A Glossary of Psychedelic Instruments – Part 1

Reinvented old instruments, or new bizarre inventions. The sonic helpers that made psychedelic visions sound unmistakable.

Enjoy the first part of this investigation on quirky sound-makers and feel free to suggest other instruments you’d like to read about in the next episodes.



Take a bluegrass staple, a quiet champion of homely rusticity, and turn it into a lash of psychedelic eccentricity. There’s plenty of strangeness in 1966 “The Psychedelic Sounds of The 13th Floor Elevators” – one of the first three LPs in history to use the word ‘psychedelic’ in their title -, but Tommy Hall’s electric jug is probably its strangest, most memorable oddity. Made electric by a microphone kept close to its opening, the reborn jug trembles evoking soundscapes inspired by none other than John Coltrane. Its hypnotic bubbling represents the merging of the instrument with the human voice, Hall’s distorted vocalizations dominating the sound. The electric jug – also featured in The 13th Floor Elevators’ live shows – would be back in the studio one year later, captured in the band’s second album “Easter Everywhere”.

The idea of taking such a specific (and traditional, within genre boundaries) instrument, removing it from its usual context, modifying it and re-contextualizing it in a new, visionary form certainly echoes what was simultaneously happening with psychedelic poster art. The electric jug, too, contributes to a dare against old and normalized meanings, and an inspired creation of new ones.

“You’re looking at the world from brand new eyes, and no one can ever spoil the view” sings Roky Erickson in “Roller Coaster” over a surge of electric jug, greeting the cut-and-paste universe of psychedelia.

Processed with Rookie Cam



Eddie Phillips is one of the great unsung guitar heroes of the 1960s. If you think about feedback pioneers, fierce mad experimenters of rock, you’re probably thinking about them: Mr. Hendrix and Mr. Phillips. The lead guitarist for The Creation took his Gibson ES-335 to places never before explored, and to do so he found an unexpected aide: the violin bow.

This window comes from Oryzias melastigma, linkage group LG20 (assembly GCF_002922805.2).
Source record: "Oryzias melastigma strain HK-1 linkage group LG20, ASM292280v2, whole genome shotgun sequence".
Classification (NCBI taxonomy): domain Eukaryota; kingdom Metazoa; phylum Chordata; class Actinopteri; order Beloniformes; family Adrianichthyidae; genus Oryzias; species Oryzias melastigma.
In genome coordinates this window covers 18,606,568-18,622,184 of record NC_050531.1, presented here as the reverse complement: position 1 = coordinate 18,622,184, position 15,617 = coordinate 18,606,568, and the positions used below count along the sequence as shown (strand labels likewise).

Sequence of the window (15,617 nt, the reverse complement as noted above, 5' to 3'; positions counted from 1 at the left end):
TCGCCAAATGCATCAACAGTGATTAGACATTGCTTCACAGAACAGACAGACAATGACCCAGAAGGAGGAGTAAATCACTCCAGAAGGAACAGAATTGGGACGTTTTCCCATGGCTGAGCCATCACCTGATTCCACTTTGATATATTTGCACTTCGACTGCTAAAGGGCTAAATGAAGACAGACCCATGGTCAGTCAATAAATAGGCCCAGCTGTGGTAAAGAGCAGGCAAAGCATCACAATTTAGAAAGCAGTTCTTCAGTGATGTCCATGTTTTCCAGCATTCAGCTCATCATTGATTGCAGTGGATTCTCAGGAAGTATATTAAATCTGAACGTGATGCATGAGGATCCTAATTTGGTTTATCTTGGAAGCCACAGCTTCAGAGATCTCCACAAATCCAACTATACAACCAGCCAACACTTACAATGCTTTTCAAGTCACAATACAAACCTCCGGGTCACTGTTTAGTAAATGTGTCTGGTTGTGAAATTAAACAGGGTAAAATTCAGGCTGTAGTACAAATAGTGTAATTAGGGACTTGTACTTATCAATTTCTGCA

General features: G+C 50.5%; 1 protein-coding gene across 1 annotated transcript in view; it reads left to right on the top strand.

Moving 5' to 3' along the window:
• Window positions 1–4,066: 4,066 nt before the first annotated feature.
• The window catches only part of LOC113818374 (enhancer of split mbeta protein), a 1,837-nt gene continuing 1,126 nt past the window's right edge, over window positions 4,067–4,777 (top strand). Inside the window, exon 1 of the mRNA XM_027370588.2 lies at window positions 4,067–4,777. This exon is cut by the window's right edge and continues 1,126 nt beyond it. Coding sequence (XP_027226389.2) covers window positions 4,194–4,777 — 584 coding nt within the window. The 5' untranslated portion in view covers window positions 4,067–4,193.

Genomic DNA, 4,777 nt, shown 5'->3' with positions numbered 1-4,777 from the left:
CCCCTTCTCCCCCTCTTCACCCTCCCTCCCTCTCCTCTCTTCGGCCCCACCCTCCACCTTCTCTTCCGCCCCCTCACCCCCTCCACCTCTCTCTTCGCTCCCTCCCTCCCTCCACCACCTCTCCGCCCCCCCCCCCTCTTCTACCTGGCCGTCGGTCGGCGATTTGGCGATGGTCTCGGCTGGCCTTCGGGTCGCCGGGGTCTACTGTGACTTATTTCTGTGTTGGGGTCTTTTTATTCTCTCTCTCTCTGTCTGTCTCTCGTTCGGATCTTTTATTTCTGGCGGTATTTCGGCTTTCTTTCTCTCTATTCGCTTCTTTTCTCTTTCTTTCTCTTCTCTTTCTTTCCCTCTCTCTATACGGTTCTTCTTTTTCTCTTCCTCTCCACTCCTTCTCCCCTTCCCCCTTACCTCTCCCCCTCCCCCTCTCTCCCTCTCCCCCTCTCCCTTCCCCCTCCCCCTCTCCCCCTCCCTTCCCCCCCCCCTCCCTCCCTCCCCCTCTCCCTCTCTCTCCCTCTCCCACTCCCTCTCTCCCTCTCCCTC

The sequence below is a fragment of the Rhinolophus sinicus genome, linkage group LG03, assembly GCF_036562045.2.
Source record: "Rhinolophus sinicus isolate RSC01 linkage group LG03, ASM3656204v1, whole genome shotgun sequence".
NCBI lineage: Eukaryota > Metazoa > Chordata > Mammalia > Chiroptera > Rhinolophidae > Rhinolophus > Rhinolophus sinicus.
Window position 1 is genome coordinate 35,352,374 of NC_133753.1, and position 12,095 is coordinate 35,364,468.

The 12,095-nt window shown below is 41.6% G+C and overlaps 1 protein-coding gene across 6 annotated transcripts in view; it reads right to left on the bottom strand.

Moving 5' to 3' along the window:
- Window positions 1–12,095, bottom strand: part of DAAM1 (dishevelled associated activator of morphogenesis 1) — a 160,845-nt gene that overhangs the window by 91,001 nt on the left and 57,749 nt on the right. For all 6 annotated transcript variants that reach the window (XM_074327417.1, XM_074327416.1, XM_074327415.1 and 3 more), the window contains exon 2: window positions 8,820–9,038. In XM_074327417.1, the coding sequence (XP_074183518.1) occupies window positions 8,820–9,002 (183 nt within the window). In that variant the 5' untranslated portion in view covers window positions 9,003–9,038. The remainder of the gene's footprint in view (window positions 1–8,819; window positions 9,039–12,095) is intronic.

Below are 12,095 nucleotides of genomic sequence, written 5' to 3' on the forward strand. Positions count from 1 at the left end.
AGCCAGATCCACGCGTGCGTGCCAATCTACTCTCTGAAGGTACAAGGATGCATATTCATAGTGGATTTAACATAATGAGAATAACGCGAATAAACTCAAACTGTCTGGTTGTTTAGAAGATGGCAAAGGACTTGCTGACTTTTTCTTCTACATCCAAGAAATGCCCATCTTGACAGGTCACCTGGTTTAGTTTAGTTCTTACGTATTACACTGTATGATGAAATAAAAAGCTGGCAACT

Yes, rock history has bequeathed us the image of Jimmy Page as the first violin bow wizard – eternalized in Led Zeppelin’s most psychedelic song, “Dazed and Confused”. But Eddie Phillips had been creating trippy sonic textures with his violin bows since the mid ’60s. The plural is no coincidence, since Phillips would have a roadie buy new bows every night. He would consume a couple of bows for every live performance, twitching them as riding whips in long improvisations before throwing them to an ecstatic audience. The violin bow was actually the East London-born guitarist’s second choice, as he recently told Uncut magazine: “I tried a hacksaw blade first. It sort of worked but it destroyed the guitar a bit. The violin bow was the next step… The trouble was, it messed up the strings. But our sound wasn’t the type that relied on new guitar strings, like country music”.

With its origins tracing back to more than a thousand years ago, the bow would thus replace a hacksaw blade in the impertinent age of psychedelic rock, facing the world as a reborn astounding instrument of its own.


Processed with Rookie Cam

– DeRogatis, Jim. Turn on Your Mind: Four Decades of Great Psychedelic Rock. Milwaukee, WI: Hal Leonard, 2008. Print.


– Hicks, Michael. Sixties Rock: Garage, Psychedelic, and Other Satisfactions. Urbana: U of Illinois, 2000. Print.


– Pinnock, Tom. “The Making of Making Time by The Creation.” Uncut Apr. 2017: 90-92. Print.

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